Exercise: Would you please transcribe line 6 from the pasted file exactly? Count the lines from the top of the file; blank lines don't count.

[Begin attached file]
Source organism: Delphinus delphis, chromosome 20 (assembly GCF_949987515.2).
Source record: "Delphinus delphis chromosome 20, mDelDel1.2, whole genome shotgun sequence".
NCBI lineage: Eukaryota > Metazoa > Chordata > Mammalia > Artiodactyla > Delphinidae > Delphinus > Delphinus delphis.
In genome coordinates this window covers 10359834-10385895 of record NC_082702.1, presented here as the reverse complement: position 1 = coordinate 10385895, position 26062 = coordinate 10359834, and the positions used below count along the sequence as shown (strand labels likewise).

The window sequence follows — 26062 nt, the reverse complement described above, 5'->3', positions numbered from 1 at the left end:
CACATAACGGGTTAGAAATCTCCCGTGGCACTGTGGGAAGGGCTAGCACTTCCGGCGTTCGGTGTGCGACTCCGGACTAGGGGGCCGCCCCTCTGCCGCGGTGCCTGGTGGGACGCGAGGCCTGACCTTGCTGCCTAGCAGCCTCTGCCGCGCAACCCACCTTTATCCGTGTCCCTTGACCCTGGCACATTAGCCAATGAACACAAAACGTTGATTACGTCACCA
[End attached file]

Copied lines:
CACATAACGGGTTAGAAATCTCCCGTGGCACTGTGGGAAGGGCTAGCACTTCCGGCGTTCGGTGTGCGACTCCGGACTAGGGGGCCGCCCCTCTGCCGCGGTGCCTGGTGGGACGCGAGGCCTGACCTTGCTGCCTAGCAGCCTCTGCCGCGCAACCCACCTTTATCCGTGTCCCTTGACCCTGGCACATTAGCCAATGAACACAAAACGTTGATTACGTCACCA